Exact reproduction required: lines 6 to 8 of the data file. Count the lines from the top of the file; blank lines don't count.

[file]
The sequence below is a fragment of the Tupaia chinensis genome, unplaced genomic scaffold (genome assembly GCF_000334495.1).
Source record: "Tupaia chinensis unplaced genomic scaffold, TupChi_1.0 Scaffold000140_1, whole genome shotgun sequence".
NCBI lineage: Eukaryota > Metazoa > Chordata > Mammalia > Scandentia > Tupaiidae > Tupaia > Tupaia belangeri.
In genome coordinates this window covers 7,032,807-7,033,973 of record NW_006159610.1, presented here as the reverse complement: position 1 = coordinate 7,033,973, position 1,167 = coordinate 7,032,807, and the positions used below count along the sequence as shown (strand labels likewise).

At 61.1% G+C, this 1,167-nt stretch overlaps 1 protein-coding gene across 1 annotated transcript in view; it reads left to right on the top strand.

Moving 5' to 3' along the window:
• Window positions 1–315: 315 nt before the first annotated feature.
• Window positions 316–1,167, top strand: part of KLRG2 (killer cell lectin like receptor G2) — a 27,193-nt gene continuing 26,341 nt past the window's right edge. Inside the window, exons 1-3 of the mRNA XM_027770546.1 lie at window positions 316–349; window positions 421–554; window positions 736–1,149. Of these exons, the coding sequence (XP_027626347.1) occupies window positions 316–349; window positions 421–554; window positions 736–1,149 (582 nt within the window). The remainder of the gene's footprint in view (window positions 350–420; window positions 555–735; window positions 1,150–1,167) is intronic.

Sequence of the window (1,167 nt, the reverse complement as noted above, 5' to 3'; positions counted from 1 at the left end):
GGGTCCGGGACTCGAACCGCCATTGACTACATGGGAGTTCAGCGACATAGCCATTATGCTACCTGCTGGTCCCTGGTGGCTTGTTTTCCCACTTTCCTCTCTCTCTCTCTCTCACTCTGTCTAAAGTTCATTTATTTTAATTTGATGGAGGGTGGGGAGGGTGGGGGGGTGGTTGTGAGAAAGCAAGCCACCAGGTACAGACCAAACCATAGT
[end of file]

Moving 5' to 3' along the window:
• Window positions 1–315: 315 nt before the first annotated feature.
• Window positions 316–1,167, top strand: part of KLRG2 (killer cell lectin like receptor G2) — a 27,193-nt gene continuing 26,341 nt past the window's right edge. Inside the window, exons 1-3 of the mRNA XM_027770546.1 lie at window positions 316–349; window positions 421–554; window positions 736–1,149. Of these exons, the coding sequence (XP_027626347.1) occupies window positions 316–349; window positions 421–554; window positions 736–1,149 (582 nt within the window). The remainder of the gene's footprint in view (window positions 350–420; window positions 555–735; window positions 1,150–1,167) is intronic.